Comment by davidlosangeles

There’s a great scene in Cormac McCarthy’s ‘The Road’ where the father finds a bag full of krugerrands in a bunker. He looks at them, considers them, and immediately puts them back where he finds them. Because in the world of a true apocalypse, they’re useless.

Gold is certainly useful as a storage of value if you’re fleeing one jurisdiction and heading to another. Say you’re a Jew fleeing Nazi Germany or a Nazi fleeing a successful allied invasion of Germany. In that circumstance, yes, I’d like to have gold.

But how does gold help you or me in any other circumstance as a store of value? If you’re not planning to flee the jurisdiction to some place that will be untouched, or less touched by the coming imagined fiscalpacalypse that is proffered as the reason gold is worthwhile, you’re just sitting there with a bunch of gold that you can’t use. You can imagine, perhaps, that the dollar will be scrapped in favor of another currency, which you can then buy with your gold. But if that were to occur, there are so many intervening events that could occur that I think you’d have a lot more to worry about.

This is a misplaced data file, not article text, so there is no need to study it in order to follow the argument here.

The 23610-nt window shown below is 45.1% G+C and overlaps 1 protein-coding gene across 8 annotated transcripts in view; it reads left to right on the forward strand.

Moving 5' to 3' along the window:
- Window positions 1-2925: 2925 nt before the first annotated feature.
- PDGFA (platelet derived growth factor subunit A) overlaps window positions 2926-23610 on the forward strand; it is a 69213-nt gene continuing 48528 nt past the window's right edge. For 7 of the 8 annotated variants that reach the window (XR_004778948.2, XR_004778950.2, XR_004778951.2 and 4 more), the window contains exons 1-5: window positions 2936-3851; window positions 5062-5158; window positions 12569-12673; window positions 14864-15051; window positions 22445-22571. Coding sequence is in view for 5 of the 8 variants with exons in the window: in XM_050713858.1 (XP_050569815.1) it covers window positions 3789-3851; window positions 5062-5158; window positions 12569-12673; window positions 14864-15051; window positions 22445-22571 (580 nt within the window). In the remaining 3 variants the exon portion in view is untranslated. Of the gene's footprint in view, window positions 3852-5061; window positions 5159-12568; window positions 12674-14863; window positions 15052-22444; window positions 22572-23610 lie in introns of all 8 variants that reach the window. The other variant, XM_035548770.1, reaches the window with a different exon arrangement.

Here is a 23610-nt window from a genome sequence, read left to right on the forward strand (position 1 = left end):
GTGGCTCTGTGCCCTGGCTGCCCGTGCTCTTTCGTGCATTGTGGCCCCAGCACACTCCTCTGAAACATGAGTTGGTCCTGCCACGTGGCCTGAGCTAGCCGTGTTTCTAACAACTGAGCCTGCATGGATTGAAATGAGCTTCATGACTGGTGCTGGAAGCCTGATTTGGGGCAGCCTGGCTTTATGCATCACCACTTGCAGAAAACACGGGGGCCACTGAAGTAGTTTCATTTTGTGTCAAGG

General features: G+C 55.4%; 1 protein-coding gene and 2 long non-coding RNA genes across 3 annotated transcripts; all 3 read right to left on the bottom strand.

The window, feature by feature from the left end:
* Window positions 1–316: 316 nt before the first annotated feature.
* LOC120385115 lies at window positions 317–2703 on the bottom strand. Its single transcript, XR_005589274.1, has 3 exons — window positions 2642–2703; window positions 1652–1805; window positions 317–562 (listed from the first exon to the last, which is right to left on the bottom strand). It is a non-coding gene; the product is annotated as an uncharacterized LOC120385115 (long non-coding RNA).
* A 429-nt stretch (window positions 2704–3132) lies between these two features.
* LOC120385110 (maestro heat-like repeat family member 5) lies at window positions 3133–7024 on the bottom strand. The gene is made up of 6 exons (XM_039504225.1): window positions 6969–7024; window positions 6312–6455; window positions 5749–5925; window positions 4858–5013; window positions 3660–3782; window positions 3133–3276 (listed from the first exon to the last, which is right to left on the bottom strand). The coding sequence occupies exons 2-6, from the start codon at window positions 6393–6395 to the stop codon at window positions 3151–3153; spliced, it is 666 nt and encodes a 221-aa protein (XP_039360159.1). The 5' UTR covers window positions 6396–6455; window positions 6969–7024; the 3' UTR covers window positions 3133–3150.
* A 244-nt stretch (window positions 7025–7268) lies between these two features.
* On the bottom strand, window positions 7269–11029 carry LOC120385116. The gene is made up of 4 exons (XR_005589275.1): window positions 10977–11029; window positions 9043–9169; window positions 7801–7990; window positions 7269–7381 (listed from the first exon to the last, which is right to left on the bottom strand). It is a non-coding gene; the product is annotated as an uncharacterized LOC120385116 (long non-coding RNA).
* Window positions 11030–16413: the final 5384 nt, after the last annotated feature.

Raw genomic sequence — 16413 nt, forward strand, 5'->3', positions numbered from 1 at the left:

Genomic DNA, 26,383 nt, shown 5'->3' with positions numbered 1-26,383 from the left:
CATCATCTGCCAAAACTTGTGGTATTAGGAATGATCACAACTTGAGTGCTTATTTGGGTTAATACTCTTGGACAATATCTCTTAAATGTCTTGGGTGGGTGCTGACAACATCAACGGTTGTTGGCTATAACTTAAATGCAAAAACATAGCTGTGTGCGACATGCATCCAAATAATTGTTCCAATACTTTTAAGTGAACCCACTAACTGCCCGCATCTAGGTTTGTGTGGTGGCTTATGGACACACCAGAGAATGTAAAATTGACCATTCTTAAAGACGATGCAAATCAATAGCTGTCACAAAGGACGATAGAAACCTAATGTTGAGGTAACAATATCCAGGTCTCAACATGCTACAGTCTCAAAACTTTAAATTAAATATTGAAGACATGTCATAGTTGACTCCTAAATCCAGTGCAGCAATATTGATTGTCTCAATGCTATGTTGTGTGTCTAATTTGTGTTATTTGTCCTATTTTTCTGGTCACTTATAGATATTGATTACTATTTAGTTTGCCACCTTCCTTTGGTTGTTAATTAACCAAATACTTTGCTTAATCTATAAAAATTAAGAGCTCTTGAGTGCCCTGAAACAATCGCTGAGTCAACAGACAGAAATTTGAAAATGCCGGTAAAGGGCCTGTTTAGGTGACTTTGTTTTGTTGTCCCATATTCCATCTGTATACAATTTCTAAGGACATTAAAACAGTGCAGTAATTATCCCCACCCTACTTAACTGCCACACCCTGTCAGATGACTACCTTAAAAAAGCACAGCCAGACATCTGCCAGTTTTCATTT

Comment by Michael Roston

Look, I’m not for a return to the gold standard, personally, but your arguments here are beyond weak, to the point that I have trouble believing you really know anything about monetary policy. If you have a gold standard, you are in essence being paid in gold when you are paid in dollars, because your dollars represent an amount of gold. Nobody actually exchanges for gold– it’s just to provide a basis for the dollar. The whole arbitrage thing is a straw man at best. There’s no trading in and out of gold going on for everyday people, and prices lag far, far behind the daily fluctuations of the value of gold (hence the need to restrict trading of gold, which slowed the harmful deflationary pressures of the depression). The point is that you can effectively halt inflation using a gold standard, and achieve greater price stability than is normally seen with fiat currencies. Which is why the dollar remained fairly constant for so long, and the end of the gold standard led to huge inflation.